- The tenant is able to move out (maybe they have enough savings for a deposit and upfront rent on a new place) so they move somewhere else and pay the market rent there. The landlord struggles to find a new tenant at the rent they wanted from the original tenant, so they lose more money than they would if the tenant had stayed because the property is vacant.
We can expect to see all these scenarios play out to varying degrees in the months and years ahead – though the lack of awareness about the rent tribunal, and the risk that it will award the landlord a higher rent than they asked for, makes that option by far the least common. In the space of 30 months, the tribunal heard just 341 cases from private renters.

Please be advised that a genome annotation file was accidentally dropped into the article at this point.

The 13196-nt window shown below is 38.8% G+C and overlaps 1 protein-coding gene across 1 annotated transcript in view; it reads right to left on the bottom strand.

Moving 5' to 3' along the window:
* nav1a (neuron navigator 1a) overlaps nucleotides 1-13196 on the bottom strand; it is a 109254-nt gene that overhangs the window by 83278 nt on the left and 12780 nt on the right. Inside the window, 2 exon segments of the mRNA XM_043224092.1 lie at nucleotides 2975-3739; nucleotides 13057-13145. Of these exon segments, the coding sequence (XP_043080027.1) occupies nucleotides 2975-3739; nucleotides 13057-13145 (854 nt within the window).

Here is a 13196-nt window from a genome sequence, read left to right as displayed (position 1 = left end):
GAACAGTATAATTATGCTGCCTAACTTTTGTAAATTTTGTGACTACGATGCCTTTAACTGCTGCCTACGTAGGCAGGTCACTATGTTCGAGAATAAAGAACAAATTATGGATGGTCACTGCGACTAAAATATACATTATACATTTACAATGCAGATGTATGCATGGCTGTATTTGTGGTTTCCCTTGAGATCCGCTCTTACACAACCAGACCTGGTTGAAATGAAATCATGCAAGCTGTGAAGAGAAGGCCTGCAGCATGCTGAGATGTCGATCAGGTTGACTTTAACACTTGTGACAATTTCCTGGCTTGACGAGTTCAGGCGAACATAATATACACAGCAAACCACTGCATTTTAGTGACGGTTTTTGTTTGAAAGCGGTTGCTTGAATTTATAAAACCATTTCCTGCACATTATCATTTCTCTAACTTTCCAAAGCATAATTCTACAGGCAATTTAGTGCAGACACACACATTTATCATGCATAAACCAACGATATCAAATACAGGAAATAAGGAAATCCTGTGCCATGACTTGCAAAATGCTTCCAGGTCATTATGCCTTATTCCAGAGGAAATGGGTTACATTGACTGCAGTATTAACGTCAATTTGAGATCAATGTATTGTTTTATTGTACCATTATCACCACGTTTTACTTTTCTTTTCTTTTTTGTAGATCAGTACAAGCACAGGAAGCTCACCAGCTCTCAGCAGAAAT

But even for this minority, the one in seven private rented properties that the Bank of England predicts will struggle to cover interest payments, it is clear that landlords cannot simply pass on the recent hikes in the base rate to their tenants. Rents will still rise but only because we lack adequate regulation, and have failed to build enough homes in the places people want to live.
Thousands of tenants will go hungry, cold or into debt – or find themselves homeless. If they start paying a market rent – or higher – but can’t keep up, they could get into arrears then face eviction. Other tenants will face eviction because their landlord wants to get out before they lose any more money. We might even see landlords who can’t raise the rent falling behind on mortgage payments and being repossessed by the bank – in these situations, again, tenants are vulnerable to eviction, but by the bank this time.
What should government do?
The government is so alarmed by the potential impact on owner-occupiers that they have agreed with banks to be more lenient on borrowers in distress. A Mortgage Charter announced in June gives home owners the ability to extend their mortgage period or switch temporarily to an interest-only mortgage, and leaving it longer before starting repossession action.